Nonetheless, even with all of the tragic news regarding the treatment of the LGBTQ community, there is hope. In states where marriage equality was passed, suicide rates among LGBTQ youth dropped. According to the Pew Research Center, 82 percent of Americans say “it doesn’t bother them to be around homosexuals.” Ten years earlier, only 37 percent of Americans viewed gay men favorably and only 39 percent had a favorable impression of lesbian women.
This change should inform leaders in the Republican Party.
While the numbers would probably look rather different if only polling those sitting on RPV’s State Central Committee, a Mason Dixon poll conducted earlier this year reported 53 percent of self-identified Virginia Republicans would support “legislation at the General Assembly this year that would update Virginia’s nondiscrimination laws to protect gay and transgender people from discrimination in housing,” while a whopping 63 percent would support similar legislation in public employment.
This wasn’t a one-off poll. The Tarrance Group conducted a poll a year earlier that found that 55 percent of Virginia Republicans believe discrimination against gay and transgender people in housing should be illegal. This same poll found that 59 percent of Republican voters in Virginia maintain that discrimination in public employment should be forbidden. These are self-identified Republicans, not the general public. These are the voters that our candidates need to actually win general elections, and we are losing them.
Polling numbers of Virginia Republican voters’s support of gay rights are what make the internal fight about what to do about Congressman Denver Riggleman’s decision to officiate the wedding of two of his gay campaign volunteers all the more illuminating.
The back and forth over his possible censure, first within the 5th Congressional District Republican Committee and then the Cumberland County Republican Committee, shows the split within the party on this issue: the party leadership appears decidedly anti-LGBTQ based on the language of the party platform and reaction to Riggleman’s wedding involvement, while Virginians and Republican voters are not.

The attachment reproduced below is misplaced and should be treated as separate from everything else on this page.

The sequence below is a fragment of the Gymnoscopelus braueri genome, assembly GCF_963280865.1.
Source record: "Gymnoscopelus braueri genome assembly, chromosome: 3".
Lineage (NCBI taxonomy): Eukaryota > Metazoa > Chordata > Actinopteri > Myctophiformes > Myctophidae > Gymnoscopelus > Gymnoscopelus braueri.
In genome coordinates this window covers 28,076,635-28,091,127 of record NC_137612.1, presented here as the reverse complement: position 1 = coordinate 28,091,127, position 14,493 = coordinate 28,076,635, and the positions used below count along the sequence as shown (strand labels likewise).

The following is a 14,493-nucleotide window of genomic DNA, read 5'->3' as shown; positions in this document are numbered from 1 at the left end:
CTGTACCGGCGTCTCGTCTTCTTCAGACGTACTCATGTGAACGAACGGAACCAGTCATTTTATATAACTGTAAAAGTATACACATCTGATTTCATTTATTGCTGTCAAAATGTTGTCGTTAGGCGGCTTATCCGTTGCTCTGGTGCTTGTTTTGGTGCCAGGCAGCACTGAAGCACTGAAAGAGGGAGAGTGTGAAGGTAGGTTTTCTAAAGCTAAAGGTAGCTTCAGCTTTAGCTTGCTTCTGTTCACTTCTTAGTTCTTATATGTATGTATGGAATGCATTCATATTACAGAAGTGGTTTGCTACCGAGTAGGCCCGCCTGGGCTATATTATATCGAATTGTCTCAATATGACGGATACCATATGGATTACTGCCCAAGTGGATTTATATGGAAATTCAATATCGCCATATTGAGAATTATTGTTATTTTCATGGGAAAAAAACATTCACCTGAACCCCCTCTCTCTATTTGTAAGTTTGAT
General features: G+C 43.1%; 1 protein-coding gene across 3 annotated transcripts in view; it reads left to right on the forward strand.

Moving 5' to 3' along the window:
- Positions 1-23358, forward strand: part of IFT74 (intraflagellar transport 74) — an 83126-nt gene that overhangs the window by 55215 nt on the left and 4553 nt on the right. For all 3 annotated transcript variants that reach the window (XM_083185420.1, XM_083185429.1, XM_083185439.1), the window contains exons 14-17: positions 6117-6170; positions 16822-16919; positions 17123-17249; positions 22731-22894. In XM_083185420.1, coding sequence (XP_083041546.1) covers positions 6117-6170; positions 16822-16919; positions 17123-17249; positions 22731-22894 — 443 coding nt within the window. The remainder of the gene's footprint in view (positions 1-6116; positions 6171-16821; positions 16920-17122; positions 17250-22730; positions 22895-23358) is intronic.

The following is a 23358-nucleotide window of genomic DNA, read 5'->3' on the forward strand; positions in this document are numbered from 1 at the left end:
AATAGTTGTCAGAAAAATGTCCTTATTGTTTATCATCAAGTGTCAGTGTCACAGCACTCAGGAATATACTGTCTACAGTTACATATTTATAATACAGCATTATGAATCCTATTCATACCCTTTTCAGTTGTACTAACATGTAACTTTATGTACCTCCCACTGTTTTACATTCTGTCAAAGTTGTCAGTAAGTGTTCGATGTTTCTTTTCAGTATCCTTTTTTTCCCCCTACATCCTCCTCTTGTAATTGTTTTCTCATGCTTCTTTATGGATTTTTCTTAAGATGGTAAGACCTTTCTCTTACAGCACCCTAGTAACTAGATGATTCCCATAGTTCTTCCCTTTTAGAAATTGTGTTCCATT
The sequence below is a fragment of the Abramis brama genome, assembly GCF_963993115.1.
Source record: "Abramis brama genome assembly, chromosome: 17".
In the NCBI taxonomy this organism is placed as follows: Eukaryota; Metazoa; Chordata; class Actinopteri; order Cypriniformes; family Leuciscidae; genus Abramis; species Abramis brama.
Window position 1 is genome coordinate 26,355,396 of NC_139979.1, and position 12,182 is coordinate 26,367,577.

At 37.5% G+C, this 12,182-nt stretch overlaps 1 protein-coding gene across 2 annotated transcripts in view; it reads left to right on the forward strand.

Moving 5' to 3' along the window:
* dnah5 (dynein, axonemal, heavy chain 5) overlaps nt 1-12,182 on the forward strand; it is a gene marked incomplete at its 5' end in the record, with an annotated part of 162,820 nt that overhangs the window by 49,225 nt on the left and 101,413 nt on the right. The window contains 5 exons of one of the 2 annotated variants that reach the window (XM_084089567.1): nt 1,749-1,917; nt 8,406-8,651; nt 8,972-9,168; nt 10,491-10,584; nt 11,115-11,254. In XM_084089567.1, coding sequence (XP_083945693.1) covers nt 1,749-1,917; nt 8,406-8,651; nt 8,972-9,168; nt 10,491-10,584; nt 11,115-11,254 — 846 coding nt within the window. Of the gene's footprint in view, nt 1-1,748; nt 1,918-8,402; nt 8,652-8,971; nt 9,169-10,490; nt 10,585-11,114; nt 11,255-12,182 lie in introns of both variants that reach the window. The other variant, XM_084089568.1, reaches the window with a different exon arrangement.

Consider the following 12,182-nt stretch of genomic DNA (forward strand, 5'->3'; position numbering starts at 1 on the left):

In fact, overall support for same-sex marriage in Virginia has grown from 35 percent in 2011 (PPP) to over 60 percent in 2017 (PRRI) with only 32 percent of respondents being opposed and eight percent being unsure or undecided. This means only one of two things: either Republicans only make 32 percent of Virginia, or there are Republicans who support the LGBTQ community.
The Republican Party is the party that places the value of human life paramount in its platform. If we are to live the belief, that all lives are precious and worthy of protection, that must include the lives of our LGBTQ brothers and sisters.
However, valuing a life is more than simply allowing it to exist; it is showing care when we speak about people and choosing our language so as to not put people in danger either at their own hands or at the hands of others. On the day that Congressman Riggleman married two men on a hilltop in Virginia, two other gay men from Virginia were beaten by a crowd of 10-12 people outside of a hotel in D.C. Members of the Republican leadership only spoke up about one of these events.
Matt would have been 42 this year; instead, his ashes rest in the crypt of the National Cathedral where they were interred last year. Every year, those of us who knew him pay tribute to the young man who smiles out at us from the pictures of his frozen youth while we watch our own children reach the age he was when he died.
For millions of Americans, the political importance regarding the treatment of the LGBTQ community pales in comparison to the treatment we see our friends and loved ones receive due to their sexuality. This issue is not political but personal. It changes from one to the other the moment someone you love says two simple words, “I’m gay.”